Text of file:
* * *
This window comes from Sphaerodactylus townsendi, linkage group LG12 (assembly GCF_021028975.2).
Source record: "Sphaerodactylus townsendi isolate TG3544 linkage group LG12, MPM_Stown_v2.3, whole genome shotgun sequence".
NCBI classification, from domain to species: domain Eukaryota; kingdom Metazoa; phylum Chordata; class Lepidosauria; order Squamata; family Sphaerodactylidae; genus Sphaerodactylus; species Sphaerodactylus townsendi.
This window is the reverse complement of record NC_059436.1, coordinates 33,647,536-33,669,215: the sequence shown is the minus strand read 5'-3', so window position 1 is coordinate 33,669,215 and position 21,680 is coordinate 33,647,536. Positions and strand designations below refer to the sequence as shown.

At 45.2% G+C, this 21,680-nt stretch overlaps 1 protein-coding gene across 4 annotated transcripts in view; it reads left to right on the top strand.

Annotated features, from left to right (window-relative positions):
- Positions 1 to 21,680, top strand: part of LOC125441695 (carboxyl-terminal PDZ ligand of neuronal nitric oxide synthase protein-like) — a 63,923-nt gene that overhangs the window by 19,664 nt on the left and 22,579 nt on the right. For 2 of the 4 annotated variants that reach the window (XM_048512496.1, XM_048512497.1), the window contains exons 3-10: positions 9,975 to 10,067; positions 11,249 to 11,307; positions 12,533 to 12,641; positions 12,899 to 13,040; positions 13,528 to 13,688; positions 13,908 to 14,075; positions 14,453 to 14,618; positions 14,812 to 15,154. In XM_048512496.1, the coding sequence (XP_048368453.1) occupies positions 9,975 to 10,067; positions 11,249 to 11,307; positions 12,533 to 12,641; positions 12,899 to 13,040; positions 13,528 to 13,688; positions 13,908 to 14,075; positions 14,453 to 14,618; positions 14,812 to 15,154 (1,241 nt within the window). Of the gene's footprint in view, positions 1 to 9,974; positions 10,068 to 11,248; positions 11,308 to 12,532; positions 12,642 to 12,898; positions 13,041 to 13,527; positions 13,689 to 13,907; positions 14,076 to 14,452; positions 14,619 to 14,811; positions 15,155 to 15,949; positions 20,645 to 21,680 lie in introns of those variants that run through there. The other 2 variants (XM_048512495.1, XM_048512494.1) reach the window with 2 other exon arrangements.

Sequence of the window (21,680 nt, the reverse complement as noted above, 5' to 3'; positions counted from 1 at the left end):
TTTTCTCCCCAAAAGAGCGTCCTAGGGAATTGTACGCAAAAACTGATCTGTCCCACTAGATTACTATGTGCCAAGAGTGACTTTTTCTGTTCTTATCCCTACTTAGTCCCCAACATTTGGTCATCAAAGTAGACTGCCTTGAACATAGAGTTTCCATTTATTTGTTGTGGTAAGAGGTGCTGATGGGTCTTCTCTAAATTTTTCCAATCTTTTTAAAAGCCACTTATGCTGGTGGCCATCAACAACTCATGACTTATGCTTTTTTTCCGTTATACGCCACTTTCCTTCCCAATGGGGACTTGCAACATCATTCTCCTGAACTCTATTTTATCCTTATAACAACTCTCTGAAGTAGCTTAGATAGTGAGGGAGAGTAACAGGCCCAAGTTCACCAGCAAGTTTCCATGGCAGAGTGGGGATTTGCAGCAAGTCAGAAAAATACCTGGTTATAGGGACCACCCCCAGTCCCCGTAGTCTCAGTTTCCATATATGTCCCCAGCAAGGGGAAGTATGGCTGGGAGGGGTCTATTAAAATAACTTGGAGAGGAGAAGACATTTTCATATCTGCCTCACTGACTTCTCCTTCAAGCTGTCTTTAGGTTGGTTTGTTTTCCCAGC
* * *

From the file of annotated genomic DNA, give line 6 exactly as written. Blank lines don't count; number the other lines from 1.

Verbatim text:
Annotated features, from left to right (window-relative positions):